Duncansby Head is notable for its three sea stacks: one that’s still joined to the cliffs (with the ‘Thirle Door’ arch), and two others that are completely separate from the mainland. All three stacks are home to enormous seabird colonies, so it’s worth taking the time to watch them, especially if you have a pair of binoculars with you (link to recommended optics).

The bird colonies are an amazing sight, but to be honest, I was more impressed by the Geo of Sclaites – a vast gorge near the lighthouse. The chasm cuts right through the cliffs to the crashing waves more than a hundred feet below, and in every nook and cranny, you’ll see gulls and puffins clinging onto their wee rock perches.

Please note that in addition to the wildlife there are also farm animals grazing in the area, so if you have dogs with you, it’s recommended to keep them on a lead at all times.

 Duncansby Head

Things to Do

Explore Duncansby Head Lighthouse: Start your journey in this remote corner of Scotland with a visit to the Duncansby Head Lighthouse. Built in the 1920s, this stunning lighthouse perched on the cliffs offers panoramic views of the North Sea and the Orkney Islands.

Wildlife Spotting: Duncansby Head is a haven for wildlife lovers. The steep cliffs are home to large colonies of seabirds like puffins, razorbills, and guillemots. With a pair of binoculars (link to binocular reviews), you can watch these birds in their natural habitat and if you’re lucky, you might also spot seals basking on the rocks below or even catch sight of passing whales or dolphins.

Walk to the Duncansby Stacks: For the adventurous, a hike to the Duncansby Stacks is a must. These dramatic sea stacks, carved by centuries of erosion, rise from the sea to a height of 200 feet (60 metres). The trail is relatively easygoing and features stunning views from start to finish, making this a truly memorable walk.

Visit John O’Groats: Just a short drive from Duncansby Head is John O’Groats, known for being the northernmost point of mainland Britain. Enjoy a meal at the local restaurant, shop for souvenirs, or take a ferry ride to the Orkney Islands for a day trip.

Photography at the Geo of Sclaites: Lastly, don’t miss the opportunity to capture the breathtaking Geo of Sclaites. A geo is a narrow sea inlet, and this one is particularly impressive. The dramatic cliffs, crashing waves, and rock formations that are home to hundreds of nesting birds make this an ideal spot for photography.

Isle of Lunga

Things to Do Nearby

John O’Groats. Wick, KW1 4YR. 30-minute walk.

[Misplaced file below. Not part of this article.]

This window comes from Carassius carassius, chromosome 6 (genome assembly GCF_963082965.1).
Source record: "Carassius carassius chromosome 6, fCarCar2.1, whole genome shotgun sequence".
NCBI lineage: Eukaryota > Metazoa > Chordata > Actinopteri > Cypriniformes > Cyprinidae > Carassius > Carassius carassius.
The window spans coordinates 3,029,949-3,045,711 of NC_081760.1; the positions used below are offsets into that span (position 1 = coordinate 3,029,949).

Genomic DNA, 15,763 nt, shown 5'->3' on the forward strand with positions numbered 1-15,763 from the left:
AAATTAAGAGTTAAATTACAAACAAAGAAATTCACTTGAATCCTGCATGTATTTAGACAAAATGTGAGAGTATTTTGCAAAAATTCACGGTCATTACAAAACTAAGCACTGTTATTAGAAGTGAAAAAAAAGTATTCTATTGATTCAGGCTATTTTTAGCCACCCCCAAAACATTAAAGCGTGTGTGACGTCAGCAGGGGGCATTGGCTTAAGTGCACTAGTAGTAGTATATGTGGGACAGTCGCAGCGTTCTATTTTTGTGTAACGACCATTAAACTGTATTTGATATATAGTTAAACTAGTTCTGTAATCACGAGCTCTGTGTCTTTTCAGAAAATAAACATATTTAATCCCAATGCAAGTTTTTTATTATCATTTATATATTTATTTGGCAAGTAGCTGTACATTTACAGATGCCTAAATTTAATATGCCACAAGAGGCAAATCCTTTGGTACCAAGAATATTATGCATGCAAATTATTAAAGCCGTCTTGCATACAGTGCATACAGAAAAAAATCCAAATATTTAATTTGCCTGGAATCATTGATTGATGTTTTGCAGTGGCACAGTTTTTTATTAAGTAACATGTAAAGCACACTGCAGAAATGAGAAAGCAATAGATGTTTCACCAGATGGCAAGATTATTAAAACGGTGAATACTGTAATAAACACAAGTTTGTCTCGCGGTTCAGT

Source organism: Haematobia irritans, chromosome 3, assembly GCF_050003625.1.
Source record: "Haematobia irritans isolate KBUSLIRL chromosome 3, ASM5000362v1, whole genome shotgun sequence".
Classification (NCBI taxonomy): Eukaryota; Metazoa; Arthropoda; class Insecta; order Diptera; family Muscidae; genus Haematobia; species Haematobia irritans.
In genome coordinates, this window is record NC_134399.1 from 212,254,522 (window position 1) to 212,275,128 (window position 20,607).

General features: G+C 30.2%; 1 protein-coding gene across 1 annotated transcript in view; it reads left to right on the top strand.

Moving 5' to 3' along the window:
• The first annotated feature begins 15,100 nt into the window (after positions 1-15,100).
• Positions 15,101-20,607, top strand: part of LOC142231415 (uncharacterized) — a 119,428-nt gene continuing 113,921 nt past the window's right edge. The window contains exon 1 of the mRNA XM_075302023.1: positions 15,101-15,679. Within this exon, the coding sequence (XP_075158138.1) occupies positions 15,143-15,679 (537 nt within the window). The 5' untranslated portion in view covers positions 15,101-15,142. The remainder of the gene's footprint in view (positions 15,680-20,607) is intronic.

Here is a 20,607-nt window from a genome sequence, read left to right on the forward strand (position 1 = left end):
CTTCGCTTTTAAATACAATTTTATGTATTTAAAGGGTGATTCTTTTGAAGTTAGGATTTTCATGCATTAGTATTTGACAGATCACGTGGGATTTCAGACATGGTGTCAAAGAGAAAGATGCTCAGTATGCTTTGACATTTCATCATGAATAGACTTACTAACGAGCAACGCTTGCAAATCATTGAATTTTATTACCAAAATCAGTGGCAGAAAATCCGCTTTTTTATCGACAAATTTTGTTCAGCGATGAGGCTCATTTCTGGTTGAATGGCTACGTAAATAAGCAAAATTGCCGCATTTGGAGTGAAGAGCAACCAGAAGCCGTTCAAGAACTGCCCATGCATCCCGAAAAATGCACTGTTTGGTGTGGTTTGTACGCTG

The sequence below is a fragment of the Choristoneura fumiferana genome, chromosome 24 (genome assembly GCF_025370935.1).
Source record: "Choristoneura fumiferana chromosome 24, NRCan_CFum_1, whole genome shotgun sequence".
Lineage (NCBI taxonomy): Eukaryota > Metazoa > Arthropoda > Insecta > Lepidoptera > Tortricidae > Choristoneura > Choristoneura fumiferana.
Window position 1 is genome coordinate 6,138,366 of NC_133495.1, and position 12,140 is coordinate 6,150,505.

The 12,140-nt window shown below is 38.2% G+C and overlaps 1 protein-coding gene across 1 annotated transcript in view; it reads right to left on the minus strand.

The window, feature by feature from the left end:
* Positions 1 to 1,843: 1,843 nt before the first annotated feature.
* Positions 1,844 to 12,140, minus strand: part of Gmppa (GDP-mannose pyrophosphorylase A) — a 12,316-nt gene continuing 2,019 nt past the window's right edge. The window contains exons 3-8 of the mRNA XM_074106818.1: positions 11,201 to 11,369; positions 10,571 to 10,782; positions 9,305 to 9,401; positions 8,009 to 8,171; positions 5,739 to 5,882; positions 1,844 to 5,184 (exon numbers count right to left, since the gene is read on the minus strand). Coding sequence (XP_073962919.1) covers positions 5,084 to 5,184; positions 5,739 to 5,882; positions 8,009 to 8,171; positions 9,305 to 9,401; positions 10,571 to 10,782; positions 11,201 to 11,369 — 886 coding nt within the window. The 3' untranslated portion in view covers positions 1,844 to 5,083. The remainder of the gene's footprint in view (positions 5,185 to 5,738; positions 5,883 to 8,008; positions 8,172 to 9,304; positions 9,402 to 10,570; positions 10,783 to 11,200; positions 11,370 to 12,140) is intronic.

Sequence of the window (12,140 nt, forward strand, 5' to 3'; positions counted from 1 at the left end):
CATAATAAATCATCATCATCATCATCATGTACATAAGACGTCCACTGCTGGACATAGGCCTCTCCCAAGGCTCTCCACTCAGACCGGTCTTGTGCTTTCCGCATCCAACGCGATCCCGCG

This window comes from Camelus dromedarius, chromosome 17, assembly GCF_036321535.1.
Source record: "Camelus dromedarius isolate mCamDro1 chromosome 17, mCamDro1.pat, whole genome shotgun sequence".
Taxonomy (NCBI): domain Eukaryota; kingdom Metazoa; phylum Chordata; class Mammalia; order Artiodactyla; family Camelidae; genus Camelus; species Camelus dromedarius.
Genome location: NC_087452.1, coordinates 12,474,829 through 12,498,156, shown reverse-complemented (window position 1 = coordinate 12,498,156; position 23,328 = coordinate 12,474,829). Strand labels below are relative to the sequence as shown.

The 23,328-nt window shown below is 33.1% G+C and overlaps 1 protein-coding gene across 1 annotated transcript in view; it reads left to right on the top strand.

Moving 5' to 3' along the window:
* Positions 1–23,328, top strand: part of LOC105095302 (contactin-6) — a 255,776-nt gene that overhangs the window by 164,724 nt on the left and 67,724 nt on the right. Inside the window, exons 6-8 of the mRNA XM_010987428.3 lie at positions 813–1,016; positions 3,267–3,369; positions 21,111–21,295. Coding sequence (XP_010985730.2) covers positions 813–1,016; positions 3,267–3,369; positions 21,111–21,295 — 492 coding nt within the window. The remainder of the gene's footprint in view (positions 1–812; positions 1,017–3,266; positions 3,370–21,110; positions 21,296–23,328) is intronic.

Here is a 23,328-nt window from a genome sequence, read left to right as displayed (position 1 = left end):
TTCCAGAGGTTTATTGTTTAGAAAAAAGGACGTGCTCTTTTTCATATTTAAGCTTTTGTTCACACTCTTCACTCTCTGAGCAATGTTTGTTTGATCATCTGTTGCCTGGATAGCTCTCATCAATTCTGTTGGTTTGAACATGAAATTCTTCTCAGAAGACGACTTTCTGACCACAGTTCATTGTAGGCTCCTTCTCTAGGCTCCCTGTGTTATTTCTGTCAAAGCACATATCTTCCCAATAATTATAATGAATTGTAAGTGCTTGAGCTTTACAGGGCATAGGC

This tourist attraction is attributed as the most northerly point on mainland Britain and the signpost overlooking the harbour is one of the most-photographed attractions in Scotland. The visitor centre is well-equipped for tourists with cafés, shops and hotel accommodation. In addition, there are beautiful coastal walks in either direction.

Wick. Wick, KW1 5EN. 24-minute drive.
One of the largest towns in Caithness, a hundred years ago it had one of the busiest herring fishing industries in the world. Today, many visitors use Wick as a base to explore the remote surrounding area. The town centre has modern conveniences such as food stores, restaurants and petrol stations.

Castle and Gardens of Mey. Mey, Thurso, KW14 8XH. 14-minute drive.
A restored fortress overlooking the North Sea that features extensive grounds. The castle dates from the 16th century was the home of the Queen Mother before opening to the public. There is a gift shop and a café on site.

Nybster. Nybster, Wick, KW1 4XR. 12-minute drive.
A much-visited coastal region that has a variety of wildlife walks along the seafront where visitors can watch puffins, seals and a variety of seabirds. There are also several brochs (ancient fortifications) in the area.

Bay of Sannick. Wick, KW1 4YS. 12-minute walk.
Picturesque bay with a golden sand beach that is an easy walk from Duncansby Head. The surrounding machir fields often have sheep in them therefore it is not advisable to take dogs.

Frequently Asked Questions

How tall are the Duncansby Stacks?

The Duncansby Stacks, located in the northeastern part of Scotland, are approximately 197 feet (60 meters) tall.

What are the stacks of Duncansby?

The Duncansby Stacks are sea stacks located just off the shore of Duncansby Head on the most northeastern point of mainland Britain.

How old are the Duncansby Stacks?

The Duncansby Stacks are composed of Old Red Sandstone which is estimated to be 400 million years old. The sea stacks were formed 6,000 years ago when erosion from the North Sea weathered away the surrounding rocks from the cliffs.

Can you park overnight at Duncansby Head?

Overnight parking is not allowed at Duncansby Head. There is a visible sign that says ‘No overnight stays between 10 p.m. and 8 a.m.’.

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Craig Neil

Craig Neil is the author, photographer, admin, and pretty much everything else behind Out About Scotland. He lives near Edinburgh and spends his free time exploring Scotland and writing about his experiences. Follow him on Pinterest, Facebook, and YouTube.